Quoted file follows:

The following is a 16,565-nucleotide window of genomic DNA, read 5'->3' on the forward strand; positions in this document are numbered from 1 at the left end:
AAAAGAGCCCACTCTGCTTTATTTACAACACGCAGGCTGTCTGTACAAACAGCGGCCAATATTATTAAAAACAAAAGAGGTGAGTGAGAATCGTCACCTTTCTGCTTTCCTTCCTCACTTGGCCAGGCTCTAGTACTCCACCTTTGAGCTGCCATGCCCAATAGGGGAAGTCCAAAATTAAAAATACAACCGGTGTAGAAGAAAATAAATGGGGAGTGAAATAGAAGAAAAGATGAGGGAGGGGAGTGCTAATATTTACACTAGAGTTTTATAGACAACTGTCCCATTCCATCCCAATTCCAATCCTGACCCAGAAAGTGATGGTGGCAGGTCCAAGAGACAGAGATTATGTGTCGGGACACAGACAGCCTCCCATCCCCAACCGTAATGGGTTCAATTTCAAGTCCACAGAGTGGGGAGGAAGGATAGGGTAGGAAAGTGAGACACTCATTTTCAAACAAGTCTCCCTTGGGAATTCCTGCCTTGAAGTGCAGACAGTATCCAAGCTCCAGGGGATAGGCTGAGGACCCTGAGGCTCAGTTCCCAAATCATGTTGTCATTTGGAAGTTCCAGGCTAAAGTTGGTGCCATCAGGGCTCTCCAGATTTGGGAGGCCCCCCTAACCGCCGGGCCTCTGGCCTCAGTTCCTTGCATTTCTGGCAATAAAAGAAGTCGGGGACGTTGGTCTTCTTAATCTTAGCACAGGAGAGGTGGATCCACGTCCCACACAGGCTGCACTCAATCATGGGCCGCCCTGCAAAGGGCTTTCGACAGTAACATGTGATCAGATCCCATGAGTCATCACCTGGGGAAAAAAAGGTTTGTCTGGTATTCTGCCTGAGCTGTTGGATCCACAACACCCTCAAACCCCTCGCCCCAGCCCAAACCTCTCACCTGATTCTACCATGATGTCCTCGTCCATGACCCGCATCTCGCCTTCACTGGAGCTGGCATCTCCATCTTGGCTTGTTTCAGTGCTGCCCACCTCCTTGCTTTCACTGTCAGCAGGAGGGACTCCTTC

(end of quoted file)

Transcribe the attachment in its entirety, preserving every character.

The following is a 16,565-nucleotide window of genomic DNA, read 5'->3' on the forward strand; positions in this document are numbered from 1 at the left end:
AAAAGAGCCCACTCTGCTTTATTTACAACACGCAGGCTGTCTGTACAAACAGCGGCCAATATTATTAAAAACAAAAGAGGTGAGTGAGAATCGTCACCTTTCTGCTTTCCTTCCTCACTTGGCCAGGCTCTAGTACTCCACCTTTGAGCTGCCATGCCCAATAGGGGAAGTCCAAAATTAAAAATACAACCGGTGTAGAAGAAAATAAATGGGGAGTGAAATAGAAGAAAAGATGAGGGAGGGGAGTGCTAATATTTACACTAGAGTTTTATAGACAACTGTCCCATTCCATCCCAATTCCAATCCTGACCCAGAAAGTGATGGTGGCAGGTCCAAGAGACAGAGATTATGTGTCGGGACACAGACAGCCTCCCATCCCCAACCGTAATGGGTTCAATTTCAAGTCCACAGAGTGGGGAGGAAGGATAGGGTAGGAAAGTGAGACACTCATTTTCAAACAAGTCTCCCTTGGGAATTCCTGCCTTGAAGTGCAGACAGTATCCAAGCTCCAGGGGATAGGCTGAGGACCCTGAGGCTCAGTTCCCAAATCATGTTGTCATTTGGAAGTTCCAGGCTAAAGTTGGTGCCATCAGGGCTCTCCAGATTTGGGAGGCCCCCCTAACCGCCGGGCCTCTGGCCTCAGTTCCTTGCATTTCTGGCAATAAAAGAAGTCGGGGACGTTGGTCTTCTTAATCTTAGCACAGGAGAGGTGGATCCACGTCCCACACAGGCTGCACTCAATCATGGGCCGCCCTGCAAAGGGCTTTCGACAGTAACATGTGATCAGATCCCATGAGTCATCACCTGGGGAAAAAAAGGTTTGTCTGGTATTCTGCCTGAGCTGTTGGATCCACAACACCCTCAAACCCCTCGCCCCAGCCCAAACCTCTCACCTGATTCTACCATGATGTCCTCGTCCATGACCCGCATCTCGCCTTCACTGGAGCTGGCATCTCCATCTTGGCTTGTTTCAGTGCTGCCCACCTCCTTGCTTTCACTGTCAGCAGGAGGGACTCCTTC